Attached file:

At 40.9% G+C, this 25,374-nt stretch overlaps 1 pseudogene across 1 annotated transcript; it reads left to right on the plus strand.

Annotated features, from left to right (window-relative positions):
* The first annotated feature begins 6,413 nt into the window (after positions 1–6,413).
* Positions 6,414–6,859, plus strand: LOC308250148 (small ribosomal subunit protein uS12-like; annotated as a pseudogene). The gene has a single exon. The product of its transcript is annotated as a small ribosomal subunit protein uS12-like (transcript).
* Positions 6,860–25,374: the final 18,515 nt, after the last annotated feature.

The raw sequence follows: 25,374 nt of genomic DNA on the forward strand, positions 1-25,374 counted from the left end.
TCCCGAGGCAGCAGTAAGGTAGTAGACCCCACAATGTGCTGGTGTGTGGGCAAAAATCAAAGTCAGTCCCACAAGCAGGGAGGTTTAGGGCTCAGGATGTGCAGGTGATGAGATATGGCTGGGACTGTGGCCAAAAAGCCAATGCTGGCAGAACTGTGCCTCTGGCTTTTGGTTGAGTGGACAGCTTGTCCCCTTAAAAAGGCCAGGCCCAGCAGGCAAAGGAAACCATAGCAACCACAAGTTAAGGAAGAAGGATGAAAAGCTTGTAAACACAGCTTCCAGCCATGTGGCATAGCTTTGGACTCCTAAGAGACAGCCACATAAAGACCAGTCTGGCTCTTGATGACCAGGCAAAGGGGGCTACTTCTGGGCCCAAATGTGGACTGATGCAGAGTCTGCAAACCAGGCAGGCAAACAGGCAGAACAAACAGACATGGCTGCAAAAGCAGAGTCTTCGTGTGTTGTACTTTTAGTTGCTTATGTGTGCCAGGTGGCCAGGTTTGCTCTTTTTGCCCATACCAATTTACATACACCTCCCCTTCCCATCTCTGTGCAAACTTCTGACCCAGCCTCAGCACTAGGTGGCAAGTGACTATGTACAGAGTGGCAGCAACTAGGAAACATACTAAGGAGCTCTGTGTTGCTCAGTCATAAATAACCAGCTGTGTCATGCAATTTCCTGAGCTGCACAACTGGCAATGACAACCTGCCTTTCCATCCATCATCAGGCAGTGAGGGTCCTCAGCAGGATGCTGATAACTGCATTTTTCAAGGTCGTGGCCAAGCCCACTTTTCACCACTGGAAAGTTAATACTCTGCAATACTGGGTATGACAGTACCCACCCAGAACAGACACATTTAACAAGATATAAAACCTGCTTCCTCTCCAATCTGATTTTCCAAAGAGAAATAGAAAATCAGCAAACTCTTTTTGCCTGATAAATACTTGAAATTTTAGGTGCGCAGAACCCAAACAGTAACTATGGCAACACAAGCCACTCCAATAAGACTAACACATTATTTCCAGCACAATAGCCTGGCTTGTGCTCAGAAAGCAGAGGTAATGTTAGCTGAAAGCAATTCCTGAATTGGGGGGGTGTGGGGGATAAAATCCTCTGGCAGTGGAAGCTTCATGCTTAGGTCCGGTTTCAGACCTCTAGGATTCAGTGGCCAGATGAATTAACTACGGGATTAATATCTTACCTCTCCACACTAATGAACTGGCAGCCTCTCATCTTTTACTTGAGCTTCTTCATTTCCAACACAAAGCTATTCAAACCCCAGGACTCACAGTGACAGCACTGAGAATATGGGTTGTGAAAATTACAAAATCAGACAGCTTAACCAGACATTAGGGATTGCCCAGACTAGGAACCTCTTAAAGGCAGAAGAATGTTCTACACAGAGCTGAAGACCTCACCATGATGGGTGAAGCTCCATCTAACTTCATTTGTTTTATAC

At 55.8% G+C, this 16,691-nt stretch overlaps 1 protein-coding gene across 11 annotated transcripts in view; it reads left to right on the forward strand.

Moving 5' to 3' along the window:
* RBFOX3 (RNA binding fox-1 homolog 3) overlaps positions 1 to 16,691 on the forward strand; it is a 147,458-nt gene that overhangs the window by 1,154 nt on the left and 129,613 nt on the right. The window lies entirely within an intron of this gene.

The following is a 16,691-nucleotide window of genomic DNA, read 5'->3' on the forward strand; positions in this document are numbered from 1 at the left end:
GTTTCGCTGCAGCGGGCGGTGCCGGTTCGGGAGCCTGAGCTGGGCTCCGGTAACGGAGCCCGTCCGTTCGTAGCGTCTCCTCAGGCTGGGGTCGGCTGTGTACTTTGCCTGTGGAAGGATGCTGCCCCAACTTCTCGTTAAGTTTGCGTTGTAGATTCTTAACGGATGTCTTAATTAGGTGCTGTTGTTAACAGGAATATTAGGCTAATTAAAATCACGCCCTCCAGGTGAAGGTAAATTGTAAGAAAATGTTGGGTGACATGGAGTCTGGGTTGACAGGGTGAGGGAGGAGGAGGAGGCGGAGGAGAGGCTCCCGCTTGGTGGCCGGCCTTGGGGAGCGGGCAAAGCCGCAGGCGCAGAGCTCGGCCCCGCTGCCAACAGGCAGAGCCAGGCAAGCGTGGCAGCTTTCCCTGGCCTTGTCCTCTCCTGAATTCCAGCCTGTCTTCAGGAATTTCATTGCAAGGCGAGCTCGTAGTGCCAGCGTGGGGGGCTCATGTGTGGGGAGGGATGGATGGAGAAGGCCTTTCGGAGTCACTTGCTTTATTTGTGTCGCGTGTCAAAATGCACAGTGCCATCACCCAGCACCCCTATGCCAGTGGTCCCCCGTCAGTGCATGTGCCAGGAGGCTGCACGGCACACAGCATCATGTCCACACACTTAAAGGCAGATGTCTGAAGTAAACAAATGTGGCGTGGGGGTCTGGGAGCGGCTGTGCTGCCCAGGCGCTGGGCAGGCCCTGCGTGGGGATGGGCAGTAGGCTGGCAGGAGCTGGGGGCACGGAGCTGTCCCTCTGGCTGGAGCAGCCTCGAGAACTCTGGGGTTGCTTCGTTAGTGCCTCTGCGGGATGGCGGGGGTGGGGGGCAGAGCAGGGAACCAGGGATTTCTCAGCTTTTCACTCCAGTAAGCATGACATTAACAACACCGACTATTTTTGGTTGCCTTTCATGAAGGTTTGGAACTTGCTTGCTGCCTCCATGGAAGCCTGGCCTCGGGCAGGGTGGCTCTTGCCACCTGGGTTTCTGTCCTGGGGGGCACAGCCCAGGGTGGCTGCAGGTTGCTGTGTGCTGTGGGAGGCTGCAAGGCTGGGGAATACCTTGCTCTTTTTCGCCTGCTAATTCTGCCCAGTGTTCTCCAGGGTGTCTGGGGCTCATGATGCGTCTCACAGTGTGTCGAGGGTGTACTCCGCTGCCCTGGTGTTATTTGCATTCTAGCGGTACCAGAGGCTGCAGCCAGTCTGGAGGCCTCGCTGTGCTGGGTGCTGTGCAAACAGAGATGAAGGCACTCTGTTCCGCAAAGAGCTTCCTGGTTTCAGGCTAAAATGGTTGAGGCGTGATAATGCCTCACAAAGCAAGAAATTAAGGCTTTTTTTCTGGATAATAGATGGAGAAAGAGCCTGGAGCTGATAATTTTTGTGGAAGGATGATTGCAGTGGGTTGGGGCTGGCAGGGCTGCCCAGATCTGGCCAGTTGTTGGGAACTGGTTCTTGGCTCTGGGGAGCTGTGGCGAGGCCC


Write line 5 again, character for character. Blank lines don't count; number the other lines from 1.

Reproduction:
* Positions 6,860–25,374: the final 18,515 nt, after the last annotated feature.